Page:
Speech in Noise Control (SINC) adds unique sound controls for each situation. Wearers can quickly toggle their earbuds to the most comfortable noise settings for their location – muting background noise and enhancing focus on their direct conversations in a noisy environment. pic.twitter.com/bLdYFDPp8y
— Nuheara (@nuheara) February 26, 2020
Create a Personalized Hearing Profile with IQbuds2 MAX
Nuheara has earned accolades from around the world for innovative products that help people with mild and/or hidden hearing loss. Upon connecting the earbuds with the app for the first time, the user is prompted to take a hearing test. The test uses the NAL-NL2 prescription formula and only takes approximately 10 minutes total to complete.
The test measures each ear’s hearing strength at various frequencies to generate a personalized hearing profile. The personal hearing profile then automatically calibrates the earbuds for the user’s hearing. As a result, the user enhances their ability to hear and interpret speech and sound.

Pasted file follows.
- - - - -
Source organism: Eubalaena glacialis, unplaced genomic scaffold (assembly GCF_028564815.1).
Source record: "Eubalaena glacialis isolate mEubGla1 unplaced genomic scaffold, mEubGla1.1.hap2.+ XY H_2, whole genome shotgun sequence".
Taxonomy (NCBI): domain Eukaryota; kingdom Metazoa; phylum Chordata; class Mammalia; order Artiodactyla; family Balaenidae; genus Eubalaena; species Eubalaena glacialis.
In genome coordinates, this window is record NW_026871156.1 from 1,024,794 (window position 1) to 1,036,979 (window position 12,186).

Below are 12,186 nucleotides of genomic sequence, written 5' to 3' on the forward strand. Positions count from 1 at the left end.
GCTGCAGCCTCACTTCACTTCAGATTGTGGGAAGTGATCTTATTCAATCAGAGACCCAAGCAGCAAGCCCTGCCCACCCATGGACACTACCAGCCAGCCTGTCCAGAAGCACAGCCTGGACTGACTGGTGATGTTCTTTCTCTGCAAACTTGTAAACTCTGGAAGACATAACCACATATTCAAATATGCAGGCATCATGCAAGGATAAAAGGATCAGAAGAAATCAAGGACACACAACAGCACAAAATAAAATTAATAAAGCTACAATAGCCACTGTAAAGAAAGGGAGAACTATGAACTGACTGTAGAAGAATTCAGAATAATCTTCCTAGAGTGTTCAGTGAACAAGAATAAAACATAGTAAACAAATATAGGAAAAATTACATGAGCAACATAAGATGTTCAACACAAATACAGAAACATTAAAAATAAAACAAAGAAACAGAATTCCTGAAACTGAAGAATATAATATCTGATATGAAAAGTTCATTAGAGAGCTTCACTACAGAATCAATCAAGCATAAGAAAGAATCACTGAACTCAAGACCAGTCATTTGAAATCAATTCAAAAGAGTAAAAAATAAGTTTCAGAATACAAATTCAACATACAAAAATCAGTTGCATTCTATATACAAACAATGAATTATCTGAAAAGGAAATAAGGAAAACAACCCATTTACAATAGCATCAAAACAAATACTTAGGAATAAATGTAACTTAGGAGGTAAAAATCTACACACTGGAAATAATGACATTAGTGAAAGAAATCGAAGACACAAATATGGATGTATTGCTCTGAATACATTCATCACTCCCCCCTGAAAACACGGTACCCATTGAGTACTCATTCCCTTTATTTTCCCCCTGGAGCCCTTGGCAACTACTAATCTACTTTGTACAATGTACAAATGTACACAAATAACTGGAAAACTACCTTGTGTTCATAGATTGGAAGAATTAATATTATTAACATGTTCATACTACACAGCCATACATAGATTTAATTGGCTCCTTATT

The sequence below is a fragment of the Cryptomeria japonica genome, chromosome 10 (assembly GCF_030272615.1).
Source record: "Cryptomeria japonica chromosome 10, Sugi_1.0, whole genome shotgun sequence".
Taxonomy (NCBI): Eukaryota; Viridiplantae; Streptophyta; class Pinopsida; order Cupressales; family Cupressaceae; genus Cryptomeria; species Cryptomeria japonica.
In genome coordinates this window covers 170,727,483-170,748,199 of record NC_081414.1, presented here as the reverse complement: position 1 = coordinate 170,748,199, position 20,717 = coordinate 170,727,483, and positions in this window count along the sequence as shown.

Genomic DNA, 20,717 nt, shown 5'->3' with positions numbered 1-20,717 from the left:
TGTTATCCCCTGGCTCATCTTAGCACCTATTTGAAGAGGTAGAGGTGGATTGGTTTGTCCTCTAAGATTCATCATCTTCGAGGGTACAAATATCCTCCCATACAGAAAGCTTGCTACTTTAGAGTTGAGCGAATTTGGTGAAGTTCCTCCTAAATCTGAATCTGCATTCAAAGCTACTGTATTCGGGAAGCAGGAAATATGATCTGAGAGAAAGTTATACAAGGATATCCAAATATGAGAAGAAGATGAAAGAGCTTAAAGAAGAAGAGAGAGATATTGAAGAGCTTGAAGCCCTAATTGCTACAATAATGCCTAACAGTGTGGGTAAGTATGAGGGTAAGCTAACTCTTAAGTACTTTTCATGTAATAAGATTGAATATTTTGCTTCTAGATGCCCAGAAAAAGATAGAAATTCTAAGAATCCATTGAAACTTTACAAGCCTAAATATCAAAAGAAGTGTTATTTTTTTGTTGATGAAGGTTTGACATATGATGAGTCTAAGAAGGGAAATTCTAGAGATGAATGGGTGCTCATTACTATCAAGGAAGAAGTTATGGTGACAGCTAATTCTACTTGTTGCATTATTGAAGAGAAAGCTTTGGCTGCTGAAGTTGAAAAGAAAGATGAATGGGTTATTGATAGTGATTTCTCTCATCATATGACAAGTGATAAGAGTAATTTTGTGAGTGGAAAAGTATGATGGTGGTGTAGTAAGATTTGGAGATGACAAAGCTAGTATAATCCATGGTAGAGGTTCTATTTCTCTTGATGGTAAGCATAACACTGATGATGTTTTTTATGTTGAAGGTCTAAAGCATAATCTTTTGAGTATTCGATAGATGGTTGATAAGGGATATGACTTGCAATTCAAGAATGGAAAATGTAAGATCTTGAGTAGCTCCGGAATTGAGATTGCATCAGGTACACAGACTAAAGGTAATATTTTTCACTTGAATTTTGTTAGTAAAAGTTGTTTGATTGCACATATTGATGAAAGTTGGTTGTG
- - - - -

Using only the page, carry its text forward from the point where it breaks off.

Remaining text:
While dining out in a noisy restaurant, a person wearing IQbuds2 would switch the earbuds to “restaurant” mode. This preconfigured setting further enhances nearby speech and dims ambient background noises and conversations. It’s also easy to switch profiles from restaurant to office or driving to optimize hearing based upon the setting.
The earbuds fit comfortably in the ear canal like any other type of earbud. Additionally, the buds boast high-fidelity sound, rich bass, and crystal clear phone calls. Another unique feature of IQbuds2 MAX is the ability to focus sound by direction. Users can enhance speech coming from directly in front of them while muting noise from the sides and behind.
Although having a hidden disability is frustrating, emerging innovations like Nuheara’s “speech-in-noise” technology offer new hope. As a result, there are affordable hearing solutions for those who struggle to hear speech in noisy places. Such solutions may also be useful for those with sensory processing issues not caused by hearing loss.